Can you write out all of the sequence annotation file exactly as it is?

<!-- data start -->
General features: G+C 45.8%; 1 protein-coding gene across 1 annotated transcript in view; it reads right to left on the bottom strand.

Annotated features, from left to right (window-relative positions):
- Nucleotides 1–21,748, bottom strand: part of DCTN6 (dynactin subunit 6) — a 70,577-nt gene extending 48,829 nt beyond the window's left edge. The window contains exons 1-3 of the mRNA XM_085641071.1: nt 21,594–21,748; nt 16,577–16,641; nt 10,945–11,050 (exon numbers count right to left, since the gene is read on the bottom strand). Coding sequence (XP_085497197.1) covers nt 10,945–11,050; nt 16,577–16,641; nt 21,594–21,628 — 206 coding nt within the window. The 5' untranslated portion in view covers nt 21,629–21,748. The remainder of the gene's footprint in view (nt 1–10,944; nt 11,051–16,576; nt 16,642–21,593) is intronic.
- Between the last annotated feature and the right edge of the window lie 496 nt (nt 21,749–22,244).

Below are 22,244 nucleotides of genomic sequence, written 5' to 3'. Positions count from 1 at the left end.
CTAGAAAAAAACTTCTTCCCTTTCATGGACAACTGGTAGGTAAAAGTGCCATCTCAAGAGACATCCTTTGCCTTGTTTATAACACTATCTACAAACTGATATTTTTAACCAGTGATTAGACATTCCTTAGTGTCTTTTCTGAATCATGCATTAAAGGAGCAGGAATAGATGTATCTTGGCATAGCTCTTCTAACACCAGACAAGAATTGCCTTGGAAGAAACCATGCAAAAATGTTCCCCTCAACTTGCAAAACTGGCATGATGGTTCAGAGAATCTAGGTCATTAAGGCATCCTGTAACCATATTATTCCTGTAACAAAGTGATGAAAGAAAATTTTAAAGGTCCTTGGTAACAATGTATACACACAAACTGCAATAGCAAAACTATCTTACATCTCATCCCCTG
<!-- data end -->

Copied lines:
General features: G+C 45.8%; 1 protein-coding gene across 1 annotated transcript in view; it reads right to left on the bottom strand.

Annotated features, from left to right (window-relative positions):
- Nucleotides 1–21,748, bottom strand: part of DCTN6 (dynactin subunit 6) — a 70,577-nt gene extending 48,829 nt beyond the window's left edge. The window contains exons 1-3 of the mRNA XM_085641071.1: nt 21,594–21,748; nt 16,577–16,641; nt 10,945–11,050 (exon numbers count right to left, since the gene is read on the bottom strand). Coding sequence (XP_085497197.1) covers nt 10,945–11,050; nt 16,577–16,641; nt 21,594–21,628 — 206 coding nt within the window. The 5' untranslated portion in view covers nt 21,629–21,748. The remainder of the gene's footprint in view (nt 1–10,944; nt 11,051–16,576; nt 16,642–21,593) is intronic.
- Between the last annotated feature and the right edge of the window lie 496 nt (nt 21,749–22,244).

Below are 22,244 nucleotides of genomic sequence, written 5' to 3'. Positions count from 1 at the left end.
CTAGAAAAAAACTTCTTCCCTTTCATGGACAACTGGTAGGTAAAAGTGCCATCTCAAGAGACATCCTTTGCCTTGTTTATAACACTATCTACAAACTGATATTTTTAACCAGTGATTAGACATTCCTTAGTGTCTTTTCTGAATCATGCATTAAAGGAGCAGGAATAGATGTATCTTGGCATAGCTCTTCTAACACCAGACAAGAATTGCCTTGGAAGAAACCATGCAAAAATGTTCCCCTCAACTTGCAAAACTGGCATGATGGTTCAGAGAATCTAGGTCATTAAGGCATCCTGTAACCATATTATTCCTGTAACAAAGTGATGAAAGAAAATTTTAAAGGTCCTTGGTAACAATGTATACACACAAACTGCAATAGCAAAACTATCTTACATCTCATCCCCTG